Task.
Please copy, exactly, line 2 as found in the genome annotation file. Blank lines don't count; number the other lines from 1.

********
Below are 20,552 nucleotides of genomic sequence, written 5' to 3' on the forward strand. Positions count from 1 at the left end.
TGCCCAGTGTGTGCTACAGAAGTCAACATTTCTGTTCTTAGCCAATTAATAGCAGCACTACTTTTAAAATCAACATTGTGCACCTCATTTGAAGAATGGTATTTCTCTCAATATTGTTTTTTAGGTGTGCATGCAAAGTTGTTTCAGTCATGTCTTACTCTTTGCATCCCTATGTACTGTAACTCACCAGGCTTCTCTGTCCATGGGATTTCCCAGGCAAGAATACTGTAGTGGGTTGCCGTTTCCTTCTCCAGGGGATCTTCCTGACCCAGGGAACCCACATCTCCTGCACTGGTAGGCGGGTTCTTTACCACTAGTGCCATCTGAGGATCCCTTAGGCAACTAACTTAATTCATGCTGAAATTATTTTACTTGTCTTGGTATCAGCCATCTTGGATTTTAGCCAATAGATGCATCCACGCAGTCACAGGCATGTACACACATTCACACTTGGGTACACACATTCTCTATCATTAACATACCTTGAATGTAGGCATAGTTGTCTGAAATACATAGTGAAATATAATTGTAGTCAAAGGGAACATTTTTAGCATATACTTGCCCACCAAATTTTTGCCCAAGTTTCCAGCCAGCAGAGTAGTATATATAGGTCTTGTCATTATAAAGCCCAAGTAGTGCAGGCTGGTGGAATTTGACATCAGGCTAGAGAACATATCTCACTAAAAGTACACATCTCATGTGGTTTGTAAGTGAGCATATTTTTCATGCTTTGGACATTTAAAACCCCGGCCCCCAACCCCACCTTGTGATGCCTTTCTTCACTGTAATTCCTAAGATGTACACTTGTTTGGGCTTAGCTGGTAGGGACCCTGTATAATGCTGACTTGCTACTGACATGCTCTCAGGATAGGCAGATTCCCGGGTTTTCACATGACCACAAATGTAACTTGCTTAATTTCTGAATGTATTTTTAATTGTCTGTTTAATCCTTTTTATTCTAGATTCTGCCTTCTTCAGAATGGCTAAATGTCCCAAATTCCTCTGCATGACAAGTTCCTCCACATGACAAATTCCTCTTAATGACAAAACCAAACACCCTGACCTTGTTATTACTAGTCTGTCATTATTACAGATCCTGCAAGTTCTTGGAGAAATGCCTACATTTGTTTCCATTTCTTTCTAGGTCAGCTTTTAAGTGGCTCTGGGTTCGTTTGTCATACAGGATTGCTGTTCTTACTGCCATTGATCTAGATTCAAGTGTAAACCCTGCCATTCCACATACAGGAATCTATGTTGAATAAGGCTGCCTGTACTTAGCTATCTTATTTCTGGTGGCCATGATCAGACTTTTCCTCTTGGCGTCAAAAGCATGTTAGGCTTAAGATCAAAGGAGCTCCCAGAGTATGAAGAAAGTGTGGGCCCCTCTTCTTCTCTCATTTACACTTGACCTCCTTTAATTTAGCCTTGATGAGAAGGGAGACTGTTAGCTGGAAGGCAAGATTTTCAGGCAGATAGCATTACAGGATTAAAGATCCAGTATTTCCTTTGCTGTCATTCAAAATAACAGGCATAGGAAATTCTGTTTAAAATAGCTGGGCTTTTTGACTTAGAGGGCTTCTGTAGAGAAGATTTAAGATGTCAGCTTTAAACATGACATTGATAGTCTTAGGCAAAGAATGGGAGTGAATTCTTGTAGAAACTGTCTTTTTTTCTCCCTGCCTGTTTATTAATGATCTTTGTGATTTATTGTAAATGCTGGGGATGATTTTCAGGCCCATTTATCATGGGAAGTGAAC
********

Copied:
TGCCCAGTGTGTGCTACAGAAGTCAACATTTCTGTTCTTAGCCAATTAATAGCAGCACTACTTTTAAAATCAACATTGTGCACCTCATTTGAAGAATGGTATTTCTCTCAATATTGTTTTTTAGGTGTGCATGCAAAGTTGTTTCAGTCATGTCTTACTCTTTGCATCCCTATGTACTGTAACTCACCAGGCTTCTCTGTCCATGGGATTTCCCAGGCAAGAATACTGTAGTGGGTTGCCGTTTCCTTCTCCAGGGGATCTTCCTGACCCAGGGAACCCACATCTCCTGCACTGGTAGGCGGGTTCTTTACCACTAGTGCCATCTGAGGATCCCTTAGGCAACTAACTTAATTCATGCTGAAATTATTTTACTTGTCTTGGTATCAGCCATCTTGGATTTTAGCCAATAGATGCATCCACGCAGTCACAGGCATGTACACACATTCACACTTGGGTACACACATTCTCTATCATTAACATACCTTGAATGTAGGCATAGTTGTCTGAAATACATAGTGAAATATAATTGTAGTCAAAGGGAACATTTTTAGCATATACTTGCCCACCAAATTTTTGCCCAAGTTTCCAGCCAGCAGAGTAGTATATATAGGTCTTGTCATTATAAAGCCCAAGTAGTGCAGGCTGGTGGAATTTGACATCAGGCTAGAGAACATATCTCACTAAAAGTACACATCTCATGTGGTTTGTAAGTGAGCATATTTTTCATGCTTTGGACATTTAAAACCCCGGCCCCCAACCCCACCTTGTGATGCCTTTCTTCACTGTAATTCCTAAGATGTACACTTGTTTGGGCTTAGCTGGTAGGGACCCTGTATAATGCTGACTTGCTACTGACATGCTCTCAGGATAGGCAGATTCCCGGGTTTTCACATGACCACAAATGTAACTTGCTTAATTTCTGAATGTATTTTTAATTGTCTGTTTAATCCTTTTTATTCTAGATTCTGCCTTCTTCAGAATGGCTAAATGTCCCAAATTCCTCTGCATGACAAGTTCCTCCACATGACAAATTCCTCTTAATGACAAAACCAAACACCCTGACCTTGTTATTACTAGTCTGTCATTATTACAGATCCTGCAAGTTCTTGGAGAAATGCCTACATTTGTTTCCATTTCTTTCTAGGTCAGCTTTTAAGTGGCTCTGGGTTCGTTTGTCATACAGGATTGCTGTTCTTACTGCCATTGATCTAGATTCAAGTGTAAACCCTGCCATTCCACATACAGGAATCTATGTTGAATAAGGCTGCCTGTACTTAGCTATCTTATTTCTGGTGGCCATGATCAGACTTTTCCTCTTGGCGTCAAAAGCATGTTAGGCTTAAGATCAAAGGAGCTCCCAGAGTATGAAGAAAGTGTGGGCCCCTCTTCTTCTCTCATTTACACTTGACCTCCTTTAATTTAGCCTTGATGAGAAGGGAGACTGTTAGCTGGAAGGCAAGATTTTCAGGCAGATAGCATTACAGGATTAAAGATCCAGTATTTCCTTTGCTGTCATTCAAAATAACAGGCATAGGAAATTCTGTTTAAAATAGCTGGGCTTTTTGACTTAGAGGGCTTCTGTAGAGAAGATTTAAGATGTCAGCTTTAAACATGACATTGATAGTCTTAGGCAAAGAATGGGAGTGAATTCTTGTAGAAACTGTCTTTTTTTCTCCCTGCCTGTTTATTAATGATCTTTGTGATTTATTGTAAATGCTGGGGATGATTTTCAGGCCCATTTATCATGGGAAGTGAAC